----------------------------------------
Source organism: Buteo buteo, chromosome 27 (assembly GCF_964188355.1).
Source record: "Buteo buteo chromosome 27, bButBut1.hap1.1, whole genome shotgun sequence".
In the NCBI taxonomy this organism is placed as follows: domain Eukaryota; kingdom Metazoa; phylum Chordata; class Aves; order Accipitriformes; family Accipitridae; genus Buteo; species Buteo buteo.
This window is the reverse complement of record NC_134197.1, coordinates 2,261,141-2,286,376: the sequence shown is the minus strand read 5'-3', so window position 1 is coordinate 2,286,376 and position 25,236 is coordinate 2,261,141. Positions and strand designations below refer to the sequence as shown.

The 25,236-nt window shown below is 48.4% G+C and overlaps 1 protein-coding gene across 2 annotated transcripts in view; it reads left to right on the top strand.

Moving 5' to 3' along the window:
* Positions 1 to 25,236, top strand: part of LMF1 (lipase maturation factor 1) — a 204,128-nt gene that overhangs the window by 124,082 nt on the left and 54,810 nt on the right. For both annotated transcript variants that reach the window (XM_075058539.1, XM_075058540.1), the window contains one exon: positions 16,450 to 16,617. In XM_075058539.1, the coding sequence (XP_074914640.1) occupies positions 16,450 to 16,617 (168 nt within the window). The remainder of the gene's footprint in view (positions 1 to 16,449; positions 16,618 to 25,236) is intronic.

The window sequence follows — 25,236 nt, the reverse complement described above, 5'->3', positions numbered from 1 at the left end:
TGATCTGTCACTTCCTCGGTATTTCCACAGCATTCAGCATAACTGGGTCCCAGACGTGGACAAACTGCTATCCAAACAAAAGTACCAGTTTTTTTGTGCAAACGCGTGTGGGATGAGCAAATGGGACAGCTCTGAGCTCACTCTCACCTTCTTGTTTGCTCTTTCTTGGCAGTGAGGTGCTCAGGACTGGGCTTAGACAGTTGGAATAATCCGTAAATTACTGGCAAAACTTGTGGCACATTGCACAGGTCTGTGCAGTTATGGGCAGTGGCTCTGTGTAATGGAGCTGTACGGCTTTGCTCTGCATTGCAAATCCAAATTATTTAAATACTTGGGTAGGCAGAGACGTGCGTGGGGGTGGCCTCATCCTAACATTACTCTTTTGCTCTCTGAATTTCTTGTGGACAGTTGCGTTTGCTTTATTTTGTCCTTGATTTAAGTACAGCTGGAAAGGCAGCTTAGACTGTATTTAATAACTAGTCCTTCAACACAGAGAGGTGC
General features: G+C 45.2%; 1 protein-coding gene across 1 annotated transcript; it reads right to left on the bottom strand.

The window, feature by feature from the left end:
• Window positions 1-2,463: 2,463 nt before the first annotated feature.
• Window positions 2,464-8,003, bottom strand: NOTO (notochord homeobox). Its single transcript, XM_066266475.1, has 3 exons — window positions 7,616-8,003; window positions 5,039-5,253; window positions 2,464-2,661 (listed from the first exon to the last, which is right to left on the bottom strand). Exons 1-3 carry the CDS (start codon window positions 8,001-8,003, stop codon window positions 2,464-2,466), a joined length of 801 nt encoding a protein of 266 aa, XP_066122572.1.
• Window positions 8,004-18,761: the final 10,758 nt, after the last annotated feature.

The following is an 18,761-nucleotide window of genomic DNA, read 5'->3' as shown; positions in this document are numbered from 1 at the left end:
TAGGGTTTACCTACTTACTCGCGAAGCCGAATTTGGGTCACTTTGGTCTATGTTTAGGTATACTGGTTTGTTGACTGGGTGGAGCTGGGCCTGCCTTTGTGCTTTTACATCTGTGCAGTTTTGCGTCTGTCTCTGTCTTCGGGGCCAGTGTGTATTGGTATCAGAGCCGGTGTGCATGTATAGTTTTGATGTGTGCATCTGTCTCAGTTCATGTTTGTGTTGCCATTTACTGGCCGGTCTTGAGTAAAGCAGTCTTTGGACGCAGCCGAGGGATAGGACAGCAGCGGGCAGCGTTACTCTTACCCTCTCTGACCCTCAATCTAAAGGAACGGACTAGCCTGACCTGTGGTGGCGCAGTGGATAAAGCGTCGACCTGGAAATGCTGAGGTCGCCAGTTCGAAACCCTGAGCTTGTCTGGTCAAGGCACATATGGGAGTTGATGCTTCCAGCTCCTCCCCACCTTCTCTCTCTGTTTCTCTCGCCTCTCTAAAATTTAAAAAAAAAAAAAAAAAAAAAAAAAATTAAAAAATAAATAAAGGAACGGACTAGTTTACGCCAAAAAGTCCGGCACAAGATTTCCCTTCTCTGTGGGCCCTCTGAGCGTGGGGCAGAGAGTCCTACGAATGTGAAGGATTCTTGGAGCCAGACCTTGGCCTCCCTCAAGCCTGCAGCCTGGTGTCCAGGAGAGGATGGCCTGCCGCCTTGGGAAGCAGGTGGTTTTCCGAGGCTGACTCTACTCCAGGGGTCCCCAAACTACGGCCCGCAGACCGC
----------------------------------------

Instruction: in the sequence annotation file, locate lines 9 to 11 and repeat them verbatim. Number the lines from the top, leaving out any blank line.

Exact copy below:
TGATCTGTCACTTCCTCGGTATTTCCACAGCATTCAGCATAACTGGGTCCCAGACGTGGACAAACTGCTATCCAAACAAAAGTACCAGTTTTTTTGTGCAAACGCGTGTGGGATGAGCAAATGGGACAGCTCTGAGCTCACTCTCACCTTCTTGTTTGCTCTTTCTTGGCAGTGAGGTGCTCAGGACTGGGCTTAGACAGTTGGAATAATCCGTAAATTACTGGCAAAACTTGTGGCACATTGCACAGGTCTGTGCAGTTATGGGCAGTGGCTCTGTGTAATGGAGCTGTACGGCTTTGCTCTGCATTGCAAATCCAAATTATTTAAATACTTGGGTAGGCAGAGACGTGCGTGGGGGTGGCCTCATCCTAACATTACTCTTTTGCTCTCTGAATTTCTTGTGGACAGTTGCGTTTGCTTTATTTTGTCCTTGATTTAAGTACAGCTGGAAAGGCAGCTTAGACTGTATTTAATAACTAGTCCTTCAACACAGAGAGGTGC
General features: G+C 45.2%; 1 protein-coding gene across 1 annotated transcript; it reads right to left on the bottom strand.

The window, feature by feature from the left end: